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“Benares. This holy city of the Hindus was at the height of its prosperity at least a thousand years before the birth of Christ, and was already old when Plato taught in Athens and when the earliest Roman fortress rose upon the Palatine.
The first view that I gained of Benares from across the Ganges quickened my pulse and made me catch my breath, not merely from its great antiquity, but from the fact that to a vast proportion of the human race this is the holiest situation upon earth, raised spiritually as far above the ordinary abodes of man as the unrivaled summits of the Himalayas soar above the plains of Hindustan.”
(From “India – John L. Stoddard’s Lectures” by John L. Stoddard, published by Norwood Press in 1901)

This is a view of the Ganges in Varanasi (Benaras) from Scindia ghat to Munshi ghat.
It was shot at the end of the day when the light comes from the west and gives the feeling that sunsets don’t last very long in the Eternal city…

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Please do not use any photographs without permission (even for private use).
The use of any work without consent of the artist is PROHIBITED and will lead automatically to consequences.

The Wholeness Of The Self

Posted in Dreams of An Enthralling India In Colour with tags , , , , , , , , , , , , , , , , , , , , , , , , , , , , , , , , , , , , , , , , , , , , , , , , , , , , , on August 28, 2013 by designldg

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“Remembering our past, carrying it around with us always, may be the necessary requirement for maintaining, as they say, the wholeness of the self.
To ensure that the self doesn’t shrink, to see that it holds on to its volume, memories have to be watered like potted flowers, and the watering calls for regular contact with the witnesses of the past, that is to say, with friends.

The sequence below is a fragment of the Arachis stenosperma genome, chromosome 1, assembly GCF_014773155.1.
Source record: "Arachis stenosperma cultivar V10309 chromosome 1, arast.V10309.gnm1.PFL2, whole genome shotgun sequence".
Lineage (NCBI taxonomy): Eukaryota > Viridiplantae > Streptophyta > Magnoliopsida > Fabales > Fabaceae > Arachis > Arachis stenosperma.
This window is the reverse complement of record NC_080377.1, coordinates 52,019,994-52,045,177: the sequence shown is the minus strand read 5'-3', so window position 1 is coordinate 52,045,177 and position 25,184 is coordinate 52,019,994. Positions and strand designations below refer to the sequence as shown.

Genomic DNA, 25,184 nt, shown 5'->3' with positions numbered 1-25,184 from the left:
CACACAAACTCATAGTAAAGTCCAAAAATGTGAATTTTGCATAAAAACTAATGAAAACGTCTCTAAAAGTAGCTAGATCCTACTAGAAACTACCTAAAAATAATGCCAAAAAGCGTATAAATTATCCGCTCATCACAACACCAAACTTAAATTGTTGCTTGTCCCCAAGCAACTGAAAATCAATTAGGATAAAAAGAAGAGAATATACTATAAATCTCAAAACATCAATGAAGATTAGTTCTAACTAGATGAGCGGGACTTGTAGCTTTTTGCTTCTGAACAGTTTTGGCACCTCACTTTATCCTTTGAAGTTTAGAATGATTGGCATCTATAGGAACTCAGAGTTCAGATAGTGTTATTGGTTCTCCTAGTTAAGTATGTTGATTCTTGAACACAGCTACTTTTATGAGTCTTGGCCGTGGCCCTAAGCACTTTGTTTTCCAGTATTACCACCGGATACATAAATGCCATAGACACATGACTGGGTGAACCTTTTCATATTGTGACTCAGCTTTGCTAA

They are our mirror; our memory; we ask nothing of them but that they polish the mirror from time to time so we can look at ourselves in it.”
(From “Identity” by Milan Kundera)

This man was standing at the gate of the mausoleum of the third Mughal emperor, Akbar the Great, located in Sikandra in the Indian state of Uttar Pradesh.
He was not young but he was not old either and his face carried emotional wounds with a moving melancholy…

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Please do not use any photographs without permission (even for private use).
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Evening Melancholy

Posted in Corporeality with tags , , , , , , , , , , , , , , , , , , , , , , , , , , , , , , , , , , , , , , on July 23, 2010 by designldg

Evening Melancholy

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All photographs are copyrighted and all rights reserved.
Please do not use any photographs without permission (even for private use).
The use of any work without consent of the artist is PROHIBITED and will lead automatically to consequences.

“When you are sorrowful, look again in your heart, and you shall see that, in truth, you are weeping for that which has been your delight.”
(Khalil Gibran – Lebanese American artist, poet, and writer, 1883–1931)

This was shot recently on a Sunday evening when a few people came to find some freshness along the Ganges in Varanasi (Benaras).
I don’t know this young man, I could feel a kind of melancholy around him.
I did several pictures, he smiled at me but his smile was expressing sorrow, maybe it was just the heat which had an influence on the emotions.